Road Scholars

Road Scholars

The North Carolina Humanities Council has been offering speakers, free of charge, to public audiences since 1990. All presentations are grounded in the humanities.

Our catalog of Road Scholars includes over 70 speakers whose lectures focus on issues of history, literature, philosophy, ethics, religious studies, linguistics, jurisprudence, history and criticism of the arts, sociology, and certain aspects of social science.

This listing of speakers brings to the public a variety of presentations that explore the nuances of identity and community. Some of them start in North Carolina, revisiting rural farm life, regional folklore, the dynamics of ethnic populations throughout the state, and the history of local traditions. Others discuss the legacies of historical events including the Wilmington Race Riot of 1898, the Harlem Renaissance, and the Holocaust.

Some explore the history and techniques of art, from Latin American music to North Carolina crafts. Others widen perspectives on a variety of literary genres, including poetry, autobiography, and oral history.

The scholars explore the celebrations and struggles of race relations, the experiences of immigrants, the stories of women in untraditional roles, and the lives and works of historical figures. They discuss ways to use literature, music, and art as cultural expression, and they contemplate the need for educational reform. These presentations span past and present, factual history and timeless theory, and traditional and innovative interpretations of our literary canons.

If you would like more information on how to apply to host a Road Scholars program please visit our "Requesting a Program FAQs" tab. You can also download an application here.

John Charles McNeill’s poetry features the landscapes of the Sandhills of NC. The setting for his poetry includes Scotland, Richmond, Moore, Hoke, Cumberland, and Robeson counties. McNeill, skilled in the oral tradition

Eliza Gant is characterized in Thomas Wolfe’s Look Homeward, Angel as a stingy, hard-nosed businesswoman with little time for mothering the last of her nine children. Many mountain women like Wolfe’s mother Julia, on whom Gant...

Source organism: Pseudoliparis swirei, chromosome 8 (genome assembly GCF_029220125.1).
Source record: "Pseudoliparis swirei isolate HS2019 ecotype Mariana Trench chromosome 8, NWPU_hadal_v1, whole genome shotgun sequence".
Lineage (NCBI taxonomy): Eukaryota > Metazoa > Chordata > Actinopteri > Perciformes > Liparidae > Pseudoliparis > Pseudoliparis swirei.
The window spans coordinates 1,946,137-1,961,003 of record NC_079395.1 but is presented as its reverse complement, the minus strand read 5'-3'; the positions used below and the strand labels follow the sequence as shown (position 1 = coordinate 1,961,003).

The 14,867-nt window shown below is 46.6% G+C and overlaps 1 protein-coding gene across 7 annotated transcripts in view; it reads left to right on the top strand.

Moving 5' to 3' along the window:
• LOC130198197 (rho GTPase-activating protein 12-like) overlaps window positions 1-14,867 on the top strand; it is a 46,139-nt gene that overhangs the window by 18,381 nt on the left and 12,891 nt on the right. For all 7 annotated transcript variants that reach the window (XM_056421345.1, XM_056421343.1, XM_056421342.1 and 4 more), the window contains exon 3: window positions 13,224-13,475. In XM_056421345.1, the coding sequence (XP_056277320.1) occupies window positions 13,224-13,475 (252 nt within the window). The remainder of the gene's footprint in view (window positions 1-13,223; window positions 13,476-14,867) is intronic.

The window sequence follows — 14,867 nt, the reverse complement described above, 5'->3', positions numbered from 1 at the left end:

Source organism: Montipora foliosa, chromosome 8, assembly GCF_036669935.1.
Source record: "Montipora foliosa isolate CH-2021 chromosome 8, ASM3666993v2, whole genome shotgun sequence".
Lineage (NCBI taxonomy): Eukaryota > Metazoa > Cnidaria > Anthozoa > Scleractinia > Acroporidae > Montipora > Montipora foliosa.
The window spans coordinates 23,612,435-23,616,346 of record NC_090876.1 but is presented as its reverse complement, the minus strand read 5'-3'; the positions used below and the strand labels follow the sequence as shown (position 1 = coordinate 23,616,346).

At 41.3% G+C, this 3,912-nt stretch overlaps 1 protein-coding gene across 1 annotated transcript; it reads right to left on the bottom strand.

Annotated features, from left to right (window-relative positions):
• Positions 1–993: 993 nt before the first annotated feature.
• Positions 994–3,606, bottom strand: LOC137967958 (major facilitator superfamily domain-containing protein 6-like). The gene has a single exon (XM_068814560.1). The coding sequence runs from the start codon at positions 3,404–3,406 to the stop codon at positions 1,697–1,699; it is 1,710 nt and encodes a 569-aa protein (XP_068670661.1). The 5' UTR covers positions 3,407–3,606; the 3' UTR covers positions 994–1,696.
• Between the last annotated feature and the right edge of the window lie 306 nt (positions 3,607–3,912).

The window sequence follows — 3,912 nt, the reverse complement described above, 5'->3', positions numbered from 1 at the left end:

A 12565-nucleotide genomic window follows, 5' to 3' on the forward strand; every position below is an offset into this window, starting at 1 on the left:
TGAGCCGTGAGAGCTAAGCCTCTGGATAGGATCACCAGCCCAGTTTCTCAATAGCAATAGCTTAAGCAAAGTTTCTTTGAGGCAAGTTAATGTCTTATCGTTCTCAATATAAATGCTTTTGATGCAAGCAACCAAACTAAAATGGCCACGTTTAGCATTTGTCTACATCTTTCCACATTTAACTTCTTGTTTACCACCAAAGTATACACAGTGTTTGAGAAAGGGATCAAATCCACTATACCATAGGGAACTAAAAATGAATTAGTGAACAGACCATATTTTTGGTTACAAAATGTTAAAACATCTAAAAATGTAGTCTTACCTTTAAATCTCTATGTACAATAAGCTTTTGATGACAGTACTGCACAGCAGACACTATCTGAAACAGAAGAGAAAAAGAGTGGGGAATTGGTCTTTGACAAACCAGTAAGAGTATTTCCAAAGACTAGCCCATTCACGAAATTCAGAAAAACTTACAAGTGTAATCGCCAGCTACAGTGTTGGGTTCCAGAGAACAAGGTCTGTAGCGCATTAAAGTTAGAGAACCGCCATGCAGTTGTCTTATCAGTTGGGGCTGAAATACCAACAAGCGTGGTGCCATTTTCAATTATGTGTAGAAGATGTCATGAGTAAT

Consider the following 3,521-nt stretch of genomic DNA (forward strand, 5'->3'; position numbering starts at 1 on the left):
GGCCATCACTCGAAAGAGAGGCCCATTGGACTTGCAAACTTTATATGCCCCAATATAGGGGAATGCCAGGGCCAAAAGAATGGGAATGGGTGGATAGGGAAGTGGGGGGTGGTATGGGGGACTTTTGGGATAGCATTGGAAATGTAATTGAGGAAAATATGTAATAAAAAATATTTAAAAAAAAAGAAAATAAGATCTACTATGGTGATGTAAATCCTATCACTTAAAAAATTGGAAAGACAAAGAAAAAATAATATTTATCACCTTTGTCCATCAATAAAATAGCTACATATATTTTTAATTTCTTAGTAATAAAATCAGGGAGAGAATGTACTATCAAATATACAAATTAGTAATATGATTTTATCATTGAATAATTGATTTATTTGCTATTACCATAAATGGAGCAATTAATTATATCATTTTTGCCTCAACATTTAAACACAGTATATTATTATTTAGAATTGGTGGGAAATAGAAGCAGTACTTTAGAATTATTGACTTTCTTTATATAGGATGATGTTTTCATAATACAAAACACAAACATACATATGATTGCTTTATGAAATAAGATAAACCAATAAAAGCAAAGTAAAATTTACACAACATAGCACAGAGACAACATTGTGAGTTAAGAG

Rockabilly music came of age in America in the 1950s. The style evolved out of post-war country-boogie, hillbilly, and rhythm & blues. Between 1945 and 1954 these disparate musical styles crossed paths and developed the hybrid...

Though North Carolina is often thought of as part of the “traditional” Old South, a vibrant and influential Modernist Movement in art, architecture, and design flourished in the state during the mid-twentieth century.

This lecture is devoted to the artist's unique ability to express himself in several media: tapestry, mosaic, stained glass, lithographs, ceramics, book illustrations and oil paintings. Jacobson has selected ten works, each one a...

The story of the discovery and rise to fame of this teenager from Tupelo parallels the musical interaction between black and white communities defining American popular music from the early 1800s to the present day.

Douglas Jackson will examine the performance practices of trumpet and cornet jazz stylists in this presentation. Historical perspectives will be emphasized, along with demonstrations of the instruments by the presenter. The program...

            More than 10,000 German prisoners of war were interned in eighteen camps in North Carolina during World War II. Yet apart from the guards, civilian workers, and FBI and...

Kwanzaa, an African American and Pan African holiday, was created in 1966 by Dr.

The Plott bear hound is the official state dog of North Carolina and is widely recognized as one of the world's premier big game hunting hounds. The breed is unique in many ways, including its Germanic origins, distinctive appearance,...